While I’m a big fantasy geek, I’m not too crazy about science fiction. I prefer dragons and elves over spaceships and martians. But Skyward by Brandon Sanderson promised us a talking spaceship and that sounded fun. And so it happened that soon after I received this book in my Fairyloot box, I curled up in bed with this behemoth. (Seriously, it’s massive!)
In Skyward, we meet Spensa, a girl living underground on the planet Detritus. In fact, the entire society lives in an extended cave system after landing here with their fleet a few decades ago. The people live in constant fear of attacks by mysterious alien starfighters. During one of those attacks, Spensa’s father turned traitor and abandoned his flightmates. Now, Spensa has to live with the constant shame of being a traitor’s daughter.
Against all odds, she is allowed to enter flight school. But that is by no means the end of her problems. Learning how to fly a spaceship, as it turns out, is the least complicated part of her training. And when she discovers the wreckage of an abandoned spaceship in a cave, this leaves her with more questions. Because this ship appears to have a soul.
This was the first “real” Brandon Sanderson book I’ve read. I read The Wheel of Time series, which he took over after Robert Jordan passed away, but it’s hard to say how much of those books are his style. While this was my first book, I know it’s not going to be my last. Because I had so much fun reading this!
Making the reader think
There are spaceships and thrilling dogfights, but what really made this book shine, were the characters. Spensa grew so much in this story. At first she was angry at everything and everyone, but she soon started realizing that not all things are as black-or-white as she used to think. I also adored her classmates and instructor, but the one character who stood out most of all, was M-Bot, the talking spaceship! He reminded me a bit of Toothless from How to Train Your Dragon and made me laugh out loud a few times.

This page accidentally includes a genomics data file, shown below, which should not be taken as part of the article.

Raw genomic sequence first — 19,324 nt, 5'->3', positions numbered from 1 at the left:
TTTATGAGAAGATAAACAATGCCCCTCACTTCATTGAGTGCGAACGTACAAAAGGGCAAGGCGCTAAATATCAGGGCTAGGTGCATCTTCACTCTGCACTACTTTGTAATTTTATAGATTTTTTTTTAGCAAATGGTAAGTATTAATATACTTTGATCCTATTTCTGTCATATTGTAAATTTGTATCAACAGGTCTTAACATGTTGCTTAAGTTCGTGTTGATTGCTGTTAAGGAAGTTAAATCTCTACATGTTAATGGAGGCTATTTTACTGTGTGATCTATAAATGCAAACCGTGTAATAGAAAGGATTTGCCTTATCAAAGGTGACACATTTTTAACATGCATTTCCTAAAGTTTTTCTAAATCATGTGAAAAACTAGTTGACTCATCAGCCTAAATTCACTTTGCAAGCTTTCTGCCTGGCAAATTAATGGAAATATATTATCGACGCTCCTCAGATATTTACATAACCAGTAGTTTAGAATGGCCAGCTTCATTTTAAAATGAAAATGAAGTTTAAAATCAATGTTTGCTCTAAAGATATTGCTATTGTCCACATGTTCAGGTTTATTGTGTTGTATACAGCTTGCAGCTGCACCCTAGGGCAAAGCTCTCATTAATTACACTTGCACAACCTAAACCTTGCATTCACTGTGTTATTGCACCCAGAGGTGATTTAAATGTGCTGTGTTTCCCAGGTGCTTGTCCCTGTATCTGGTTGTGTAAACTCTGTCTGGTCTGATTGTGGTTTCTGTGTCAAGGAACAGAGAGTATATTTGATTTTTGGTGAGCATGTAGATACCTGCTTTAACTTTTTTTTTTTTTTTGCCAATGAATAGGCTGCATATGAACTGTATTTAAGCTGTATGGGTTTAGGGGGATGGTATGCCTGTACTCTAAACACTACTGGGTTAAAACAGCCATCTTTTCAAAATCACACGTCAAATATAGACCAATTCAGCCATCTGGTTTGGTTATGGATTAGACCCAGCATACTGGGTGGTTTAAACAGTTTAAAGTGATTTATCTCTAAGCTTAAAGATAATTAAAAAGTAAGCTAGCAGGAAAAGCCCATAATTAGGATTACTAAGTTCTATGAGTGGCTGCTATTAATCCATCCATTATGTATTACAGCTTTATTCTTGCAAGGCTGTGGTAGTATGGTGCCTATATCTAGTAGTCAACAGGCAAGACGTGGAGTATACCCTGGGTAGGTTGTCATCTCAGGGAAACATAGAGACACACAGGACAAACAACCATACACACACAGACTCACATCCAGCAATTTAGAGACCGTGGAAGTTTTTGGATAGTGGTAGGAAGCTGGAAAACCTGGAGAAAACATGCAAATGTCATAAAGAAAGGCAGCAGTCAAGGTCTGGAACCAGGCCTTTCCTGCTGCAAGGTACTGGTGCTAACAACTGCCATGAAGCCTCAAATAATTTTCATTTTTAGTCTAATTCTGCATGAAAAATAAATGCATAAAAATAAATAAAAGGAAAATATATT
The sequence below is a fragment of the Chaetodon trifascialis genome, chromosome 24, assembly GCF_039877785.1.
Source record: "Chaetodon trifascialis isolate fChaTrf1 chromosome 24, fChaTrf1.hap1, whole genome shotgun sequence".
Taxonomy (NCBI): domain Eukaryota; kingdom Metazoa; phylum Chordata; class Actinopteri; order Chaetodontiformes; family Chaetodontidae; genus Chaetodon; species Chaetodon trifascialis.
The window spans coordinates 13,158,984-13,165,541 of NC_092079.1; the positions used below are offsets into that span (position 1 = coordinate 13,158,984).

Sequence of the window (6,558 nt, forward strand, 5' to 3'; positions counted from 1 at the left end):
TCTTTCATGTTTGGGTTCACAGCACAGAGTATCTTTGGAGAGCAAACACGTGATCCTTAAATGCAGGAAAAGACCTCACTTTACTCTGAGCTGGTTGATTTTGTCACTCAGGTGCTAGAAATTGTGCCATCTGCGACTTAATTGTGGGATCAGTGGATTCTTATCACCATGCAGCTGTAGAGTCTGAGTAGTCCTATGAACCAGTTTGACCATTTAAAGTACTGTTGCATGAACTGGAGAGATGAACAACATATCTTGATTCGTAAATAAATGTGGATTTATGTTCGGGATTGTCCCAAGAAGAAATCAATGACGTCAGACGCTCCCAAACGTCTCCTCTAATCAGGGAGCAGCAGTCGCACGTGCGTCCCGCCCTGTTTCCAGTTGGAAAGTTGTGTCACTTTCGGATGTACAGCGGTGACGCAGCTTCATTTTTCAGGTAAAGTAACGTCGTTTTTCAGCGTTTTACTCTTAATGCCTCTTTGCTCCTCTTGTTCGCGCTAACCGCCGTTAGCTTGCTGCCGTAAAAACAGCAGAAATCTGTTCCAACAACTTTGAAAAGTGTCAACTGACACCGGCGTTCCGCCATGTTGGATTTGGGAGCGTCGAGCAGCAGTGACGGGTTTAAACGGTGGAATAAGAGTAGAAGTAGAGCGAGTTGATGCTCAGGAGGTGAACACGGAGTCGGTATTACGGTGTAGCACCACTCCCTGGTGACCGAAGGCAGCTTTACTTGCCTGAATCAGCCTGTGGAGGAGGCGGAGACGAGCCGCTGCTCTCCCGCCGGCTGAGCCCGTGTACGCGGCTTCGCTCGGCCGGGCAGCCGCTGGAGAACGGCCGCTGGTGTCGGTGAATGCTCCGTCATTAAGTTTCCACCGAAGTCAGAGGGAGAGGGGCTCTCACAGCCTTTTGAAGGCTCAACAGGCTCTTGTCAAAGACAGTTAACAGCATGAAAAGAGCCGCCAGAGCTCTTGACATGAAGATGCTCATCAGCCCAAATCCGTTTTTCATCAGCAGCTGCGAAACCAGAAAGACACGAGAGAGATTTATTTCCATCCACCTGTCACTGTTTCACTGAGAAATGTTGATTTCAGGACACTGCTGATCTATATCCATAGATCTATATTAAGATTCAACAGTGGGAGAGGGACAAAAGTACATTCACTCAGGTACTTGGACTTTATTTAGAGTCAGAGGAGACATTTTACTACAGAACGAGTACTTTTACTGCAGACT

The story itself had a nice pace. This book is 500 pages long, but I flew through it at the speed of light. If I had to name one negative point of Skyward, it’s the dogfighting. I was often a bit confused during these scenes, especially about the manoeuvres these spaceships performed. But that might just be me. Other than that, I loved the twist at the end and I can’t wait to find out more!
And beyond the characters and story, there was an interesting theme: what makes someone a coward or a hero? Does being afraid of danger make you a coward? Are heroes always fearless? I love books that make me think about these kinds of questions.
To sum things up, I loved Skyward so much! It had a fun story, great characters, it made me laugh, it made me cry, and it made me think. And isn’t that the definition of a great book? Now I just have to find a way to make the time go faster until November 2019, when the second part in this series, Starsight, is released!
November 6, 2018
Spensa's world has been under attack for hundreds of years. An alien race called the Krell leads onslaught after onslaught from the sky in a never-ending campaign to destroy humankind. Humanity's only defense is to take to their ships and fight the enemy in the skies. Pilots have become the heroes of what's left of the human race. Spensa has always dreamed of being one of them; of soaring above Earth and proving her bravery. But her fate is intertwined with her father's - a pilot who was killed years ago when he abruptly deserted his team, placing Spensa's chances of attending flight school somewhere between slim and none. No one will let Spensa forget what her father did, but she is still determined to fly. And the Krell just made that a possibility. They've doubled their fleet, making Spensa's world twice as dangerous . . . but their desperation to survive might just take her skyward . . . Praise for Brandon Sanderson's #1 New York Times Bestselling Reckoners series: 'Another win for Sanderson . . . he's simply a brilliant writer' Patrick Rothfuss 'Action-packed' EW.com 'Compelling . . . Sanderson uses plot twists that he teases enough for readers to pick up on to distract from the more dramatic reveals he has in store' AV Club